App Appeal: Lumosity is a productive time-suck that may fix your brain

The app Lumosity is a mobile version of the "brain training" company, which offers games such as these. Credit: Provided
The app Lumosity is a mobile version of the “brain training” company, which offers games such as these.
Credit: Provided

Lumosity
Price: Free
Platform(s): iOS

We tend to fret the most over our body. We anguish over diets and exercise and how much we’re moving and how much we’re sitting. (And never forget: sitting equals death. Get one of those demonically expensive standing desks.) We’re so busy with physical health that we can forget there’s another aspect of our bodies that we should be unhealthily freaking out over: our brains. When the mind goes, it doesn’t matter how our knees feel or abs look.

Some of us are smart enough to keep our minds regularly active; some believe doing the daily crosswords (or just Monday and Tuesday, i.e., the easy days) staves off Alzheimer’s. That may not be true, and it may not be true for Lumosity either. Founded in 2007, the online “brain training” company has sought, using the combined mental prowess of neuroscientists, to make simple games that seek to activate the mind. One can play these on computers or on the phone, since if you’re going to mess around with your phone to kill some boring time, you may as well be doing something productive.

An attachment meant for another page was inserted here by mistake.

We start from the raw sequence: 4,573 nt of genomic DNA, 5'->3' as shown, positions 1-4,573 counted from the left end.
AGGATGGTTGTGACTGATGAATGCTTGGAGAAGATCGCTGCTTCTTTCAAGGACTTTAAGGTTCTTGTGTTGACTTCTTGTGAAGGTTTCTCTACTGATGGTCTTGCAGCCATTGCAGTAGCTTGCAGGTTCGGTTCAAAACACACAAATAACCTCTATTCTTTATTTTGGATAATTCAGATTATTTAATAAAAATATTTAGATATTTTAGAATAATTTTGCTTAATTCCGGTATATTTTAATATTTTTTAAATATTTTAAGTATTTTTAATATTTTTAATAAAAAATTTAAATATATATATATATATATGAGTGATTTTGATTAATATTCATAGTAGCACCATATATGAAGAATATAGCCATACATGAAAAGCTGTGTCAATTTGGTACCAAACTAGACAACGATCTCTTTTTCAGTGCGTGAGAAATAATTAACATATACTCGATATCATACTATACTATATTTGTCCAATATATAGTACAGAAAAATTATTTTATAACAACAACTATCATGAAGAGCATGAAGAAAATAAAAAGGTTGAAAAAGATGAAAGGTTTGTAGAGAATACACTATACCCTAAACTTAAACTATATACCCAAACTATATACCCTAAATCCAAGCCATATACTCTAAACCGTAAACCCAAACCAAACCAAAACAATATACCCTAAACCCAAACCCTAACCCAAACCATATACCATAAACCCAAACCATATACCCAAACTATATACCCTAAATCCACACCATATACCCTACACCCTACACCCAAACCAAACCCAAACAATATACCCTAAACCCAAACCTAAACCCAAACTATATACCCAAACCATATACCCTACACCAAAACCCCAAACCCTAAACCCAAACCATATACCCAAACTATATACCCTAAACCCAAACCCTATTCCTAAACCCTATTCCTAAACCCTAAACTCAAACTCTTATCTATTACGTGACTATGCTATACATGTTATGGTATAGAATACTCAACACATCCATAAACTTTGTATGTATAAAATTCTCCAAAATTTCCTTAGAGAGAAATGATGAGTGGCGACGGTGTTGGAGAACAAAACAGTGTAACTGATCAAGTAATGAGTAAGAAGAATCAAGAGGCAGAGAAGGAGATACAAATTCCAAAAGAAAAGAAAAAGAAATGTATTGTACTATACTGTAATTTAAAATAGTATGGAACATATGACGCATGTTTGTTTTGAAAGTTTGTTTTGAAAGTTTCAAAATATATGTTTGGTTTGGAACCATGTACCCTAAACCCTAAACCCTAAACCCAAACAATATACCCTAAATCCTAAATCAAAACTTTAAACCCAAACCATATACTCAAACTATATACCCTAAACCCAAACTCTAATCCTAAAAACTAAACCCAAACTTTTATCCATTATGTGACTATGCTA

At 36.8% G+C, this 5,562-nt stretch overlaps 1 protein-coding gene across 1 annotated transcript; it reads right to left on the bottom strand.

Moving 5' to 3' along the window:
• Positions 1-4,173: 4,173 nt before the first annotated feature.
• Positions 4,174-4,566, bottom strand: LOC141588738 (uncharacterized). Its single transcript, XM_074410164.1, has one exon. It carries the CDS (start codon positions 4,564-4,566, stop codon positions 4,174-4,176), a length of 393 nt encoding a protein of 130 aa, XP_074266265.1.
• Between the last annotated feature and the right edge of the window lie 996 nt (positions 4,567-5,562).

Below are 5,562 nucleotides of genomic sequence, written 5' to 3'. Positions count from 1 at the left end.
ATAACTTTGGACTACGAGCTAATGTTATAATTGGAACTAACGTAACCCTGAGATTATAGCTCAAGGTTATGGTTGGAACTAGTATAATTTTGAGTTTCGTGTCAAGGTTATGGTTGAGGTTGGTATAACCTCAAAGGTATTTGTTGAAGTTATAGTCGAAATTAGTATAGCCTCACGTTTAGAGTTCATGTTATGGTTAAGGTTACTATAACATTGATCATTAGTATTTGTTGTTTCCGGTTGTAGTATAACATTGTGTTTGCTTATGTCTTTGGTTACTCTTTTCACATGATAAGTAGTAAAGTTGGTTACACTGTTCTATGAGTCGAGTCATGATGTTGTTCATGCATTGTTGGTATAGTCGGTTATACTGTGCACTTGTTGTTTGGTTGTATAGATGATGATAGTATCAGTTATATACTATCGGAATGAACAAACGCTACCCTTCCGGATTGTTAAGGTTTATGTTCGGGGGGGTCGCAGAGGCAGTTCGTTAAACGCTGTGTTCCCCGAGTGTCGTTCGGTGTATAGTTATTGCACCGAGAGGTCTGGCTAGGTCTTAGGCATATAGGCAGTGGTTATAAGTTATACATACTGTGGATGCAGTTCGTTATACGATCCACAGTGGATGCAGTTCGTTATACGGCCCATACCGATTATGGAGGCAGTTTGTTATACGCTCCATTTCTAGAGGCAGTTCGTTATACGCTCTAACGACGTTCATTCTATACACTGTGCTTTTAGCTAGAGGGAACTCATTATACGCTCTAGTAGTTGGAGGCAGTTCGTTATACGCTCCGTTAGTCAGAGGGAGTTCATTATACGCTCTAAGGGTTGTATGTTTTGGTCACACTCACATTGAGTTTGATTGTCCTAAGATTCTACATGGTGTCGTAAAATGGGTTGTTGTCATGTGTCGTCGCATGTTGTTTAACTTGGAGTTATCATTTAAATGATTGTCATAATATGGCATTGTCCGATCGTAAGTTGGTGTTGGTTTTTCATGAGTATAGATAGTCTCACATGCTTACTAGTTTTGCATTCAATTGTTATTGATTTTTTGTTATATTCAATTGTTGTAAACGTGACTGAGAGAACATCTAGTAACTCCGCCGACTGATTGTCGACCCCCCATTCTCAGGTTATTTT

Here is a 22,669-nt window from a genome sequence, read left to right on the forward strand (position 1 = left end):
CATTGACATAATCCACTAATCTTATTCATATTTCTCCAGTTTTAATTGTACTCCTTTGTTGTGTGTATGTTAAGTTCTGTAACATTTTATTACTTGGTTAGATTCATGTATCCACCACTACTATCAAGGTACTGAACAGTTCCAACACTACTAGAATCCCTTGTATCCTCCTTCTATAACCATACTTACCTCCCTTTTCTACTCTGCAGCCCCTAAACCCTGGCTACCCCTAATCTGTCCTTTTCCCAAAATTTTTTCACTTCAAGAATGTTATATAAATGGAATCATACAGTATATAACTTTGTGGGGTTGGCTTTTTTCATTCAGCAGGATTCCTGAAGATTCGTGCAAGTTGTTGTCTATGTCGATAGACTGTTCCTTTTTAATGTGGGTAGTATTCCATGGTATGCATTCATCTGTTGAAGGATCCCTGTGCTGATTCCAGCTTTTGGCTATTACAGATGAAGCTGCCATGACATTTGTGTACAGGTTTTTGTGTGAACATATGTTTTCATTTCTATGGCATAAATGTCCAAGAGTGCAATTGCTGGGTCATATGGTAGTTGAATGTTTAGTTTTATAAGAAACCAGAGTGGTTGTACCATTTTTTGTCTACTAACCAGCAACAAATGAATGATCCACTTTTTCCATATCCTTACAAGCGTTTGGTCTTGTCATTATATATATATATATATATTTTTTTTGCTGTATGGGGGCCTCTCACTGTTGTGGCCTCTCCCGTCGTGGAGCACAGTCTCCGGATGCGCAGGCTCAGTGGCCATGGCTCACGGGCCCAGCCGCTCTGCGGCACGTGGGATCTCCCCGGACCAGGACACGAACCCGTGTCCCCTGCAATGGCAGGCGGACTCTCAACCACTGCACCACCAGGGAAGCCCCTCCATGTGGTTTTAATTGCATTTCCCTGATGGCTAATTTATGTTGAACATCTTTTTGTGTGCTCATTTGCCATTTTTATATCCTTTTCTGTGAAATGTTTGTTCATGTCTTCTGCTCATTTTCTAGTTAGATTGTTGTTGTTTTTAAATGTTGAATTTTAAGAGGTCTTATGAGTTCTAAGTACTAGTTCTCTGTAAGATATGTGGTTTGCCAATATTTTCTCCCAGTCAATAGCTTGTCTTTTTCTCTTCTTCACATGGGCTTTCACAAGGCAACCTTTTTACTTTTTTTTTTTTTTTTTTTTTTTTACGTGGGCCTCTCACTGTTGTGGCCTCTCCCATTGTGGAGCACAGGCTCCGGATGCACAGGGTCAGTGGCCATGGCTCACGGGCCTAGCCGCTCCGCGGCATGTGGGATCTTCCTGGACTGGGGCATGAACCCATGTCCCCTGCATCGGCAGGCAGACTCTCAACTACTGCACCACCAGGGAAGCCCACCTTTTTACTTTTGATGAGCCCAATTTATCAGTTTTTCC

Lumosity first sees what cognitive skills you’re looking to improve (or use at all), with categories ranging from “loser fewer objects” to “remember people’s names” to “dissect complex arguments.” You could also, if your self-esteem is in the gutter, choose all. From there you play from over 40 games, which include ones for memory— like one where you’re supposed to recreate patterns on a board — or ones that test mental quickness. One has you judging whether the same shape has been repeated or not, which is harder in the mad rush of play than you think.

The site boasts of its scientific bona fides. There’s talk of peer-reviewed papers and multiple studies on how Lumosity has helped cancer survivors and patients with mild cognitive impairment, which leads to Alzheimer’s. Other reports are more mixed and suspicious of its successes, speaking of weak sample sizes and a general atmosphere of hot air. But anything that keeps you from mindlessly scrolling through Instagram, growing with envy at the far-off lands visited by people better than you, is at the very least a productive way to use a time-suck.

Follow Matt Prigge on Twitter @mattprigge



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